The 2013 Stockholm Statement
As an outcome of broad consultations prior to and during the 2013 World Water Week in Stockholm, we call upon the United Nations and its Open Working Group to propose a
Sustainable Development Goal on Water.
Water is at the core of sustainable global development and is a cross cutting resource. Within the post-2015 development agenda water should be considered and integrated into all relevant areas, such as energy and food security. Given the centrality of water for individuals, ecosystems and economic development, water is a powerful tool for cooperation across borders, sectors and communities.
A dedicated goal on water is necessary for a world where all people can live in safety and dignity.
By the year 2030 the following should have been achieved:
A doubling of global water productivity
The demand for water resources is increasing dramatically and this presents significant development risks. Growing population and economies coupled with urbanisation and climate change, exert mounting pressure on water resources all over the world.
To meet the demand, there is great potential to use water more productively and derive significant benefits from cross-sectoral coordination. Allocating water equitably and efficiently within the ecological constraints will require improved management of water quality, use and reuse of water resources. These measures will help manage the increased demand – allowing the required growth in the provision of food, energy, goods and services, underpinning socio economic development.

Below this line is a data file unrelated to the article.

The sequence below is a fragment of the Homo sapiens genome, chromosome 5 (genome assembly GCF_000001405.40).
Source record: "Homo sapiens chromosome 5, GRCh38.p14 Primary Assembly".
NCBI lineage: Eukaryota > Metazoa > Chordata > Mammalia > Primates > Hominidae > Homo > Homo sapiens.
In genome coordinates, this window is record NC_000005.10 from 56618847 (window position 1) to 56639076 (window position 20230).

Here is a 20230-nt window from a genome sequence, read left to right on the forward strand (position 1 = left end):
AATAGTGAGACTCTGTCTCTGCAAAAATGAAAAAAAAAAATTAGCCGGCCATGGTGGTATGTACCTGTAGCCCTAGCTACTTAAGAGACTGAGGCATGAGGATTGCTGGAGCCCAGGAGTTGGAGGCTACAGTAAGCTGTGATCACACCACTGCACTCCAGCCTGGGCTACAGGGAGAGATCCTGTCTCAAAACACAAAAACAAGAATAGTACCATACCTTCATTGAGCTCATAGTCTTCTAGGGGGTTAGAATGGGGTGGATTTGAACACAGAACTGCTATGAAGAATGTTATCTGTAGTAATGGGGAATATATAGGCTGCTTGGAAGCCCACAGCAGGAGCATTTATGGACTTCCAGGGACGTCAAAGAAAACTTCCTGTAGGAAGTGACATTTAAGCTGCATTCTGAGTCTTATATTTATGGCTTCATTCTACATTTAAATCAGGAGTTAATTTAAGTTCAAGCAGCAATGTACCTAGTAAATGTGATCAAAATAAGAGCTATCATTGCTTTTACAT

Through stronger and smarter incentives for water use and innovative governance, it is possible to globally double the value from each litre of water used.
A realisation of the human right to safe drinking water and sanitation
Investing in water and sanitation is a moral imperative, a basic requirement for safety and dignity and is compelling from an economic reality.
Women and children often carry a disproportionate share of the burdens of water provision and lack of safe sanitation with serious repercussions on their health, security and education as well as their opportunities for development and prosperity.
Political leadership and innovative governance are of critical importance to the realisation of the human right to safe water and sanitation.
Increased resilience to water related disasters
Water is the fundamental link between the climate, the human society and the natural environment and water-related disasters such as floods and droughts are the worst and most frequent natural calamities
Increasing resilience to water related disasters by comprehensive risk management, sustaining healthy ecosystems and improving water quality are prerequisites for the provision of safe water, food, energy and other basic needs for people and societies in the future we want.
Wise water management, building on ecosystem-based approaches, is a prerequisite for securing resilience. Integrating water resource management at all levels in the planning, building and governing of our societies will save lives, livelihoods and assets.